TAKING RISKS – Dottie Herman


March 18, 2018

I’ll never forget the first time I met Frederik Eklund. It was 7 years ago at my office.

If you had met Frederik when he was 25, you would never have guessed that he would soon be a top real estate broker in New York and the star of the very popular television show, Bravo's Million Dollar Listing.

But I had a hunch about him. A gut feeling he had what it takes to be successful in real estate.

After dropping out of business school in Stockholm in 2004, Eklund arrived in Manhattan with little more than a pair of beat-up sneakers to his name. He then moved into a one-bedroom apartment with three fellow Swedes and sold paninis to tourists, squeaking by on just $40 a day.

When a friend mentioned that he thought Eklund had the right personality for the real estate business, Eklund took the advice to heart and enrolled in a real estate licensing class at NYU.

After completing the course and earning his license, his first impression of the market was that it yielded "an obscene amount of money for something this fun." That first year, he sold more than $50 million worth of property.

Since then, Eklund has become the top producer at Douglas Elliman New York, started his own firm in Sweden, and inked deals for a total of $3.5 billion in apartment sales. This past January alone, he closed more than $200 million. He's become one of New York's brokers of choice for celebrities, closing deals for the likes of Alec Baldwin, Jennifer Lopez, and Justin Timberlake. His background also includes appearing in adult films, which despite some people believing it would have an impact on his career, it has not.

When it comes to taking risks, there's great value in trusting you gut. But often, people confuse a gut instinct with fear and it hold them back from great possibility. They automatically interpret their discomfort as their gut telling them not to proceed. So rather than step outside their comfort zone, they avoid the risks that could actually propel them forward.

I took a lot of chances in life. Still do. Not stupid chances. I mean, I am not going to Las Vegas and betting my life savings on 22 black. However I am willing to take evaluated risks that usually pay off. I suppose that makes me a calculated gambler willing to seize opportunities.

Whether you’re stuck in a job you don't like or thinking about getting involved with a new business opportunity, many people struggle to calculate risk. They assume if something feels scary, it must be really risky. But that's not the most efficient way to measure risk.

Think about it.

Your level of fear usually has nothing to do with the actual level of risk you face. Take, for example, public speaking. It's often cited as the No. 1 fear most people have.

But public speaking isn't actually risky. Sure, there's some social risk involved--people may judge your speaking ability or find your message boring. But their judgment won't kill you. Still, because public speaking feels risky, many people won't do it.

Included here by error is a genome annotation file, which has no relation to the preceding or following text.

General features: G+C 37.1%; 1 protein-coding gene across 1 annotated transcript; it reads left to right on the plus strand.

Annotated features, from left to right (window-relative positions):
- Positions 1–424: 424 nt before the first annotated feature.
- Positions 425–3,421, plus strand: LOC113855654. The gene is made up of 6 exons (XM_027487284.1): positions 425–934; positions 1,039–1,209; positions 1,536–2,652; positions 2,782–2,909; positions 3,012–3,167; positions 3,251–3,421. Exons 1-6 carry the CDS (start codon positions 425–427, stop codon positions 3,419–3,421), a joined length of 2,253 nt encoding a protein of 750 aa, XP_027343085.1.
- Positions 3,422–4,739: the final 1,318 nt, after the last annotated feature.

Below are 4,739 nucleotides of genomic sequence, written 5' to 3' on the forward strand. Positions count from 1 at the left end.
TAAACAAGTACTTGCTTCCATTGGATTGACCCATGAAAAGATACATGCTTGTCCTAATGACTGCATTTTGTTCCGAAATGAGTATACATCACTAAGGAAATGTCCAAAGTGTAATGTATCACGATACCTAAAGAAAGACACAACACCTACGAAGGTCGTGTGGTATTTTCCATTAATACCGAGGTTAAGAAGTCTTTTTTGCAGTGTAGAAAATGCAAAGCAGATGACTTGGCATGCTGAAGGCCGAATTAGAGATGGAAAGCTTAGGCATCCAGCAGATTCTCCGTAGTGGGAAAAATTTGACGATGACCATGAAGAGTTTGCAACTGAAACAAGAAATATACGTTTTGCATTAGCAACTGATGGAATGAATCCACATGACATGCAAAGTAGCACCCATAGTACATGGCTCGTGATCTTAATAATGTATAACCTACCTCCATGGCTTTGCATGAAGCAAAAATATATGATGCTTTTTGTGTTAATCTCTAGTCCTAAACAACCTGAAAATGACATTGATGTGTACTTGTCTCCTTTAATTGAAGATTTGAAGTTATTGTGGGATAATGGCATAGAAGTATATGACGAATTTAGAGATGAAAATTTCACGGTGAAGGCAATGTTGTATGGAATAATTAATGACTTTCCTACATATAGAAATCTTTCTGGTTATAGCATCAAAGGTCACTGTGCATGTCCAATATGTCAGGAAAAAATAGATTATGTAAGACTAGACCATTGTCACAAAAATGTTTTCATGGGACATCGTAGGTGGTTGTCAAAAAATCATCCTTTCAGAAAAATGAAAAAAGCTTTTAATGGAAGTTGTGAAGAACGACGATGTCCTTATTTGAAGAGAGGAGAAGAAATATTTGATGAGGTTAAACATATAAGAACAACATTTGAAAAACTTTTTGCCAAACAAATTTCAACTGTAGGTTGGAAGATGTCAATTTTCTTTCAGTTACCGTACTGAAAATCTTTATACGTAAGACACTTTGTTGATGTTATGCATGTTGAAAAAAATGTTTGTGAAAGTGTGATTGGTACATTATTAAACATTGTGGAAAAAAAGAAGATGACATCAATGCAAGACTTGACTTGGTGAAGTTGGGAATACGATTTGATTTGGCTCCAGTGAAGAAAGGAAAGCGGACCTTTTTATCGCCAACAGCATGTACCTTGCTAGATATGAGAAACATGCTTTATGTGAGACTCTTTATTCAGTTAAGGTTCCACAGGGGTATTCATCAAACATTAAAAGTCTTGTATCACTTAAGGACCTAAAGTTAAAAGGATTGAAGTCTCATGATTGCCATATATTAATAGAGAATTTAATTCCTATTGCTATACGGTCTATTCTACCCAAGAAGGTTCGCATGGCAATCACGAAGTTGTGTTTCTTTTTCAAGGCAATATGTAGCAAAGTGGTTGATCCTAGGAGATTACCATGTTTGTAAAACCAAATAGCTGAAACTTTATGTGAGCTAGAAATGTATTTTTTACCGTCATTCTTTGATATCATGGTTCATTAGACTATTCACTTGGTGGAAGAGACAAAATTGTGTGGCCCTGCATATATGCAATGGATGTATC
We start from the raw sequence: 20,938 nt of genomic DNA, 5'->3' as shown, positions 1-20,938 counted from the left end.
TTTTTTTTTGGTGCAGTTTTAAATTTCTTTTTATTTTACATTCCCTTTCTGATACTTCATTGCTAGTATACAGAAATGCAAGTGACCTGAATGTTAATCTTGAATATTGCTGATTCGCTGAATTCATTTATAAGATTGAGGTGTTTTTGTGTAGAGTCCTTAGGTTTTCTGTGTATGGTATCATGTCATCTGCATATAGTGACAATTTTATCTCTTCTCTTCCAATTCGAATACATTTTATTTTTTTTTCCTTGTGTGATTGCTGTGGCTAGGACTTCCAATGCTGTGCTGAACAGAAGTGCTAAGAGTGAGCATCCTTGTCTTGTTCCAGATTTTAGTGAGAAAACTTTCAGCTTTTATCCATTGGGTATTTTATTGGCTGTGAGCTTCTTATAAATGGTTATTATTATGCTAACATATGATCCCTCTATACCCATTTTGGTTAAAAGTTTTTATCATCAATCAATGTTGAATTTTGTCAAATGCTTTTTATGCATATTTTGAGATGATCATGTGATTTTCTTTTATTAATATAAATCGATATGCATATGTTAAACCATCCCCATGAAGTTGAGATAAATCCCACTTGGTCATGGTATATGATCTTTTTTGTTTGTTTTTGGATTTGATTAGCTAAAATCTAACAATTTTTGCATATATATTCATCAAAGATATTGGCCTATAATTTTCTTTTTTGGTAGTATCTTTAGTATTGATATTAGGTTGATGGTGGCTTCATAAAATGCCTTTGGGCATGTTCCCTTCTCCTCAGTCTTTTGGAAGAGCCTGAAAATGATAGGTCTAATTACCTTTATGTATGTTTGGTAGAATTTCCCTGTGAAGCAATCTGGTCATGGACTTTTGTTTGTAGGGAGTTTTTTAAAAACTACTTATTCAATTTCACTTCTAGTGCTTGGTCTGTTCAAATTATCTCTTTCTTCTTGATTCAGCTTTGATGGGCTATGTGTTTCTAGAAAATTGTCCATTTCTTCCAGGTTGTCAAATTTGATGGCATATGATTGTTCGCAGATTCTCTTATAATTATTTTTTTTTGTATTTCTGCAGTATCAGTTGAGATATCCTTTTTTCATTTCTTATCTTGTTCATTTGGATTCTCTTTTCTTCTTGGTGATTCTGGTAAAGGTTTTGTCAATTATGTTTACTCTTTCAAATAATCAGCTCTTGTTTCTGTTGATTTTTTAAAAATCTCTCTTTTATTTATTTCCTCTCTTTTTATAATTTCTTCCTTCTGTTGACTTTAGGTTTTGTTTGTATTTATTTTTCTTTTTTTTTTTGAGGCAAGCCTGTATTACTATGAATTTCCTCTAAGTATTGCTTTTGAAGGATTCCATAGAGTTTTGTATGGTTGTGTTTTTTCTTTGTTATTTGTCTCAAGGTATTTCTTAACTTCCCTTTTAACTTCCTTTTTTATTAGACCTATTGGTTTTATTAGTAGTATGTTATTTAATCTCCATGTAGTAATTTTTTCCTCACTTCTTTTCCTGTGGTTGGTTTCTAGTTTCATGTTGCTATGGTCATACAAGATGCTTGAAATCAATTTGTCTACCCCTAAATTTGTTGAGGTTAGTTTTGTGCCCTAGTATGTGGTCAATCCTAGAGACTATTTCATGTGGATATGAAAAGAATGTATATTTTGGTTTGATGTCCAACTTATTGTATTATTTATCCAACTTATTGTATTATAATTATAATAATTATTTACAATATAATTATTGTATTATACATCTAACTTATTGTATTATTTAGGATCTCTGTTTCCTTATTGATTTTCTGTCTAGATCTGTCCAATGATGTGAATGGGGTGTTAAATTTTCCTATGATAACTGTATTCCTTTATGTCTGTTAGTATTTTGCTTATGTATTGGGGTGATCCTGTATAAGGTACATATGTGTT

On the other hand, most people don't think twice about jumping into a car and going for a drive. For the average person, that doesn't feel risky. Yet car crashes kill people every day.

Mentally strong people don't fear taking calculated risks. They know taking the right risks could be the difference between living an ordinary life and living an extraordinary life.

Unfortunately, when it comes to hiring, a lot of larger companies tend to avoid taking risks on people. They focus on trying to find that “proven” individual — somebody who already knows everything about their field or who has whatever skill set they're hiring for — but then wonder why they have a problem with retention, employee satisfaction, and team dynamics. It turns out that hiring for skills doesn't work. Hiring for potential does. I've been very fortunate to have attracted many talented people in my career, but most of the time it was because I was willing to take a risk on a person instead of the caliber of their responses to an interview question, their track record and or history. People accomplish great things when they have something to prove. And when you take a chance on somebody, more often than not, they're going to want to prove you right, make you look like a genius. That's the kind of person you need on a team. I always emphasize spending time getting to know applicants. Take them to dinner, lunch or have them attend a company event. I try to look for the most compatible person for our company's culture more than I do skill, and the candidate's ability to learn, rather than any pre-existing skill set or resume keywords.

Companies are rapidly changing as is the client or customer base of an organization. Creating a more broad and diverse team widens your circle of possibility far more than only hiring people just like you. When it comes to taking risks in business, Richard Branson said it best; “You cannot run a company without taking risks. The brave may not live forever—but the cautious do not live at all.”

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